While Flinders Street, Federation Square and the trams are all tourist favourites in Melbourne, a visit is never complete without experiencing its world-class coffee.
Here’s a guide to where to escape the tourist crowds and have coffee with locals who know where to find the best coffee in town.
67–69 Collins Place (Corner of Exhibition St & Flinders Ln), Melbourne
Simple, seasonal food with a real focus on sustainable and local produce makes Laneway Greens a great choice for dining in or takeaway. Lunchtimes can get hectic and the seating options are limited so either order ahead, or arrive for an early lunch.
Laneway Greens cooks from the heart
The market bowl (choice of vegies is seasonal), falafels, assorted gourmet salads and delectable smoothies all vie for your attention. There’s also outlets in Flinders Lane and Swan Street, Richmond (an easy tram/train trip from the city).
4/209 Flinders Lane, Melbourne
Tucked under the beautiful arches of Melbourne’s St Paul’s Cathedral, you’ll find the heavenly (pun intended) Buddha bowls, cakes, coffee and salted caramel lamingtons that make going to church a mouth-watering prospect. Keep in mind the cafe is only open weekdays.
70 Mitchell Street, Northcote
In an otherwise residential street, this milk bar-cum-cafe is beloved of locals but you wouldn’t be likely to find it purely through passing by.
The space is committed to local, traceable and sustainable produce
Make the time to journey from the popular dining and shopping strip of Northcote’s High Street to Red Door for strong, consistently good coffee.
House-made organic wholemeal crumpets; quinoa and millet salad with crispy chickpeas; and dukkah eggs are all on the regular menu.
93 Moor Street, Fitzroy
Off the tourist-friendly Brunswick Street, you’ll find Cafe Louis between a design shop and an apartment building. Not even a year old, this newcomer is sleek with minimal fuss and all the daily newspapers, for those who like to indulge in all the finances, arts, politics and business over coffee.
Try the superfood salad or smashed avocado to really embrace the healthy, hipster feel of Fitzroy.
222 Clarendon Street, East Melbourne
Omelettes, smashed avo on toast, organic ginger beer, or maybe the southern fried chicken burger are all good reasons to wander down Clarendon Street in leafy, lovely East Melbourne.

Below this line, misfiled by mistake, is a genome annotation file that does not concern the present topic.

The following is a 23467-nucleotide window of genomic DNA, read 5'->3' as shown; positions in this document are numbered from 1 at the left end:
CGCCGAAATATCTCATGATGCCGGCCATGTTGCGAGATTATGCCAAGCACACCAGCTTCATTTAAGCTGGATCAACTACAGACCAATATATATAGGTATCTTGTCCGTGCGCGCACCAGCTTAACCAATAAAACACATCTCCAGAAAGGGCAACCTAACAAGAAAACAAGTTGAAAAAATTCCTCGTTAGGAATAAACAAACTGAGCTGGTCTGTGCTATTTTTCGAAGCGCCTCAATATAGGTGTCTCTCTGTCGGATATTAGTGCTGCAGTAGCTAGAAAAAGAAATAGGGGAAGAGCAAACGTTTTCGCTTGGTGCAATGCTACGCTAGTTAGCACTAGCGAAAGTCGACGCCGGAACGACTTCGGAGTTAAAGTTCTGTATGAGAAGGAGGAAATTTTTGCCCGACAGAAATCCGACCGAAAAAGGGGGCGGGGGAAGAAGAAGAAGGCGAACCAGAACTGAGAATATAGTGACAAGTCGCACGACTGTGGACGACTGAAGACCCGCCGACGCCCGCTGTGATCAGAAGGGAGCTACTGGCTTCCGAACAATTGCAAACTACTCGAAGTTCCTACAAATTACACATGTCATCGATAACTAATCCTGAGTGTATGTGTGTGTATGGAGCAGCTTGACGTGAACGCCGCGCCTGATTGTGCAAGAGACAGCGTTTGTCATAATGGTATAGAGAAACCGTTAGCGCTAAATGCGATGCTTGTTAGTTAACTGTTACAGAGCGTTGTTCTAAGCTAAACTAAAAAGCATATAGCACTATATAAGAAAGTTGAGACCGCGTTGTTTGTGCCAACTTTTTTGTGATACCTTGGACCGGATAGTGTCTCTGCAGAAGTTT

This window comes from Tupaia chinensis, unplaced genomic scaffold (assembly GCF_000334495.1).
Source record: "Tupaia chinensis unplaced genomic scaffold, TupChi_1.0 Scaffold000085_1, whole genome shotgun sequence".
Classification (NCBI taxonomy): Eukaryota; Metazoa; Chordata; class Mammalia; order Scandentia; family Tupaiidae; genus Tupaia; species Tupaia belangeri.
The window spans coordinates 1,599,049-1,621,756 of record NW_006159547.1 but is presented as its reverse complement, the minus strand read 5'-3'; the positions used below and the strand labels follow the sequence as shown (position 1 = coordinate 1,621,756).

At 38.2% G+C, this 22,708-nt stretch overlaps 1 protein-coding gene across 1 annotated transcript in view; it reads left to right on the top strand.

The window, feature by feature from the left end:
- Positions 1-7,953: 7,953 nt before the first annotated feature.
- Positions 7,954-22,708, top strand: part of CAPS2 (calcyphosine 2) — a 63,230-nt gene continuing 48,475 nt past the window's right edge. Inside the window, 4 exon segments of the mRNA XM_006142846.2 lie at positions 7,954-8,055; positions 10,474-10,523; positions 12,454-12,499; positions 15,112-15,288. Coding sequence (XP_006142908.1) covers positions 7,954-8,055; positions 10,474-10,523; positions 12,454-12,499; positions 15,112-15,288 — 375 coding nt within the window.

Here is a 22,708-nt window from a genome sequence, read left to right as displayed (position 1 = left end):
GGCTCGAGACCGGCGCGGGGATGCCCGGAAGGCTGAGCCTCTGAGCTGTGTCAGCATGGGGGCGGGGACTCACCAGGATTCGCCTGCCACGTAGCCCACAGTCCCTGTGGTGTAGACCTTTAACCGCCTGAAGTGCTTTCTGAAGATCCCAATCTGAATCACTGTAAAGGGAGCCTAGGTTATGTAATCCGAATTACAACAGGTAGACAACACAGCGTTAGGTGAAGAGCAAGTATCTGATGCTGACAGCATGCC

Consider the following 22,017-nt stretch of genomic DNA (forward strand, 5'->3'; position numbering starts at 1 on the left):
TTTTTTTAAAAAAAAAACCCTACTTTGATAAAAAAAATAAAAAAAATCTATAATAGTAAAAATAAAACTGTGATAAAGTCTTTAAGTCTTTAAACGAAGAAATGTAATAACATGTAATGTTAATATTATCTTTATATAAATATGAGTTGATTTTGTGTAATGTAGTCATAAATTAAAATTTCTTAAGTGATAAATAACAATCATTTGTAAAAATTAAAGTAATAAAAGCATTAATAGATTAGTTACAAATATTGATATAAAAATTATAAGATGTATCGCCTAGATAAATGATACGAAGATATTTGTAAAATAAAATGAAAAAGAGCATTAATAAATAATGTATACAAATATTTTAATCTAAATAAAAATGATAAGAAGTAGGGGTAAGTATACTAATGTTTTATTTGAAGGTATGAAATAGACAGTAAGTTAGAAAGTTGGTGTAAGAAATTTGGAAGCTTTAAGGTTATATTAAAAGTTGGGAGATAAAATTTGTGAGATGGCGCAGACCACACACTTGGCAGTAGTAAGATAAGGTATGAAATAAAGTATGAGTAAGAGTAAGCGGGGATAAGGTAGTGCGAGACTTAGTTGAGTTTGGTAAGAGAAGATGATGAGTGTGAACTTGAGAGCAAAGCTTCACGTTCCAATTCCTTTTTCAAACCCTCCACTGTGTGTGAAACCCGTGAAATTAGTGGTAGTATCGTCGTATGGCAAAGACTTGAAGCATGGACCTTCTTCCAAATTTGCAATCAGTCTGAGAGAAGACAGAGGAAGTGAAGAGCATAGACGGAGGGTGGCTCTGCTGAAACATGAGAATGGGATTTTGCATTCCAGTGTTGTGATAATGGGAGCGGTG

Square and Compass makes modern brunch fare & specialty coffee
Square & Compass is run by a well-practised team of hospitality professionals. It shows in the savvy, friendly service and varied, but consistently delicious menu. Coffee is a highlight – and the locals know it.
Local workers pile in before work and at lunchtimes but apart from that, you’ll find a table and plenty of newspapers at most times of day. Parking can be a challenge, but there’s ticketed and free one- and two-hour parks in the surrounding streets. If you can tram it, it’s a short trip from the city or work up an appetite by walking from Spring Street through Fitzroy Gardens first.
110 South Parade, Blackburn
If you’re staying centrally in Melbourne, Blackburn is further than most of the other cafes mentioned here.
That said, Black Alchemy is a five-minute walk from Blackburn Station so jumping on a train from Flinders Street is the simplest way to get here. Poached eggs, beetroot hummus, mixed berry muffins and cold-drip coffee await your arrival so you’ll be rewarded for your effort in getting here.
Naked Racer Bar Cafe
1 Grange Road (cnr Grange Road and Voltri Street), Cheltenham
Naked Racer is both a cafe, a bar and also a live music venue. While not hidden from street view at all, it is hidden in terms of being little-known by Melbourne cafe-goers generally.
For coffee and food lovers, as well as motorbike and scooter enthusiasts, a visit is mandatory. Try the coconut and almond milk bircher muesli at any time of day.
12–18 Yarra Place, South Melbourne
This warehouse-turned-cafe is home to artisanal coffee and Instagram-friendly food.
The beloved Melbourne cafe and roastery was originally the brainchild of Mark Dundon
Well known in Melbourne for its award-winning coffee, you can dine in and also buy coffee and coffee-making and -serving equipment. Coffee and whisky brownies, a stack of pancakes with coffee-infused maple syrup, white chocolate and blueberry pancakes?
St Ali has come to be known as a Melbourne coffee institution
If you need more reasons to get here, you’ll find them on its Instagram account.
13 Stawell Street, West Melbourne
This cafe is the epitome of what’s great about Melbourne: industrial chic, raw wooden tables and chairs, exposed brickwork, walls that are galleries for local street artists and coffee that puts other cities in the shadows.
Opt for a couple of small plates to share (marinated olives, lemon pepper chicken wings, pan-fried greens with tahini) or choose an all-day breakfast. The acai bowl with granola and fresh fruit or the Portuguese sardines are delectable at any time of day.
Catering to dietary requests, if you’re after vegan, gluten free, vegetarian or nut-free, Roller Door delivers.